23 February 2012 – Despite all its grandeur and prominence in “the cloud”, the financial markets have not been kind to Salesforce.com. Earnings were off and stock suffered mightily for it. But, ah, what a difference a quarter makes. Let’s put it simply: Salesforce killed it this quarter, and the shares are soaring after hours. As of 5:40 pm ET, Salesforce shares are trading at $146 even, up $14.23 or nearly 11 percent. That is what we call a bullish pattern. So what happened? Results beat the consensus, for one thing. Earnings per share were 43 cents on a non-GAAP basis, beating the consensus of 40 cents. Sales were $632 million, knocking the consensus of $624 million on its hindquarters. Then came the guidance, which was in truth a mixed bag. The revenue forecast stomped on the consensus: Salesforce said it expects revenue of $673 million to $678 million, well ahead of the $663 million consensus. But? The EPS forecast is a bit off at 33 to 34 cents, below the 36 cent consensus. So what’s got investors so giddy? … Read more
Archive for February, 2012
22 February 2012 – No matter how much we gush and carry-on about the amount of machine data in the world as we recently did at Legal Tech 2012 (click here), it is all just a “junior partner” in the data world. The new “Big Think” is not machine data. The volume of data we’re generating now from machines pales in comparison to the volume of data we’ll soon generate (are generating) from our own bodies.
My brain waves, my temperature, my pulse, my heart rate variability, my galvanic skin resistance, the number of steps I take, what I eat, what I breathe, who I talked to, my hormone levels, how happy I was, my brain’s efficiency at any time, and anything else I can think of stored in a very large, very secure, very friendly cloud analytics application. Shared anonymously with any researcher who is doing something cool. Or my physician. That’s the big vision. The new consumer-grade medtech offerings and other technologies already out there, and in development, are astounding. The human body is a blank … Read more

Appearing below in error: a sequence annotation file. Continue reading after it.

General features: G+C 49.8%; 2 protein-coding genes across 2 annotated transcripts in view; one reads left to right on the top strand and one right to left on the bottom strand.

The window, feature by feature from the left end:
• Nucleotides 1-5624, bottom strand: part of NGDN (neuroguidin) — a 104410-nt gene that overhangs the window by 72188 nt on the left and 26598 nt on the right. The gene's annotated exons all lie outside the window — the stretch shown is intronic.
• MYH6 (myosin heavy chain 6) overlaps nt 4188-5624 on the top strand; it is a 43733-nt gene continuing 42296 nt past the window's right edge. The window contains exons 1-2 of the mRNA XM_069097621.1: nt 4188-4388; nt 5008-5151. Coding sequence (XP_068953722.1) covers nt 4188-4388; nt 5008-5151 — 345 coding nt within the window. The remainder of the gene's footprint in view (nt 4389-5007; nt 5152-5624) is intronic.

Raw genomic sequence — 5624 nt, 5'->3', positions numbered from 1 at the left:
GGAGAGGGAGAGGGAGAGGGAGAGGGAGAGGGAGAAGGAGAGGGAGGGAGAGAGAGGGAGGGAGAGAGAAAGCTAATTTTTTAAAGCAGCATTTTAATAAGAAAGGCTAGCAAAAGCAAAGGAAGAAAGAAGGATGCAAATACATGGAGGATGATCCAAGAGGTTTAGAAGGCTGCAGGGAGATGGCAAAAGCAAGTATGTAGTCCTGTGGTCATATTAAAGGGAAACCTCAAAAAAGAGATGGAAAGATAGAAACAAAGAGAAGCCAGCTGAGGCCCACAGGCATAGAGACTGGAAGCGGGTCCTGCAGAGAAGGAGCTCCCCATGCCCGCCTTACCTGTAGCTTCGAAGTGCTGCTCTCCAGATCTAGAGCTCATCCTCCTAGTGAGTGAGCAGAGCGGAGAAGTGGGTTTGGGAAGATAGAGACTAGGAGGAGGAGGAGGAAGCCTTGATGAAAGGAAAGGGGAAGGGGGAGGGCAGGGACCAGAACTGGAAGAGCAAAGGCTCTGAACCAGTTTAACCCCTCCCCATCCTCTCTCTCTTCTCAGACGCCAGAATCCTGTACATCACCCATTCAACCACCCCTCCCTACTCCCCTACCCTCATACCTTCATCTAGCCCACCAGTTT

21 February 2012 – If you attended LegalTech 2012 a few weeks ago, you had the opportunity to discuss with several vendors the e-discovery issues involving virtual servers, desktops and storage, or see some of the brilliant off-the-floor presentations (as always at LegalTech there is more happening away from the event than at the event).
We first learned about the issues and became involved in learning the technology waaaaaay back in the old days … 2008 … when Autonomy’s ZANTAZ division incorporated into its e-discovery software the functionality of finding information stored in virtual environments.
The functionality came in the form of a module that could search multiple virtual file servers running a number of operating systems, freeing up IT shops from doing the work manually. It’s development was a no-brainer: given the “extreme” type of rulings that were coming out of the e-discovery realm … court orders that a company preserve its RAM data … virtualized information had to be factored into a company’s efforts to comply with the Federal Rules of Civil Procedure concerning electronically stored information. Through … Read more
18 February 2012 – Two back-to-back articles from Gigaom on the demand for “Big Data” skills:
1. The graphic evidence that “Big Data” skills are very much in demand, shown by job postings for big data jobs that have skyrocketed since January 2010. Just take a look at this hockey stick of big data job listings, courtesy of Indeed.com (click here).
2. If you can claim to be a data scientist and have the chops to back that up, you can pretty much write your own ticket even in this tough job market. There is a huge demand for data scientists or anyone who can demonstrate other “Big Data” skills. The reason? Companies in all industries now understand that they need to make better sense of the massive data sets at their disposal — data sets that can include computer log files, social networking feeds, digital video or audio, you name it. That’s led to a spike in demand for data scientists — professionals that understand math and statistics but also have a flare for “art.” They understand … Read more
15 February 2012 – Roger Strukhoff is a former Publisher at IDG and Guest Lecturer at MIT. We met him at a cloud conference last year. He has become one of our favorite “follows” on Twitter. He splits most of his time between Silicon Valley and Southeast Asia. In a recent post he writes: